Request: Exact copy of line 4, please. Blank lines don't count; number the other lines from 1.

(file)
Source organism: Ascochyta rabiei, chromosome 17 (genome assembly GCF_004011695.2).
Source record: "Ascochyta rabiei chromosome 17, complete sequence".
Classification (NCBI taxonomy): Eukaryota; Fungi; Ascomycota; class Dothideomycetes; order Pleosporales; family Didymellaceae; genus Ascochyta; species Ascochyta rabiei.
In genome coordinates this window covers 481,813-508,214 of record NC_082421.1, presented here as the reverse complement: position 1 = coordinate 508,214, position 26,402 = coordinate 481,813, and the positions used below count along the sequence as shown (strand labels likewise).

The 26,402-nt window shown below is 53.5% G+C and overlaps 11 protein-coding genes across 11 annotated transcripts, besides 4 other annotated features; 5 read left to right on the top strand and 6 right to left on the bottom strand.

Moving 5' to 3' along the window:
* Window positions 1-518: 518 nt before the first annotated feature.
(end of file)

In genome coordinates this window covers 481,813-508,214 of record NC_082421.1, presented here as the reverse complement: position 1 = coordinate 508,214, position 26,402 = coordinate 481,813, and the positions used below count along the sequence as shown (strand labels likewise).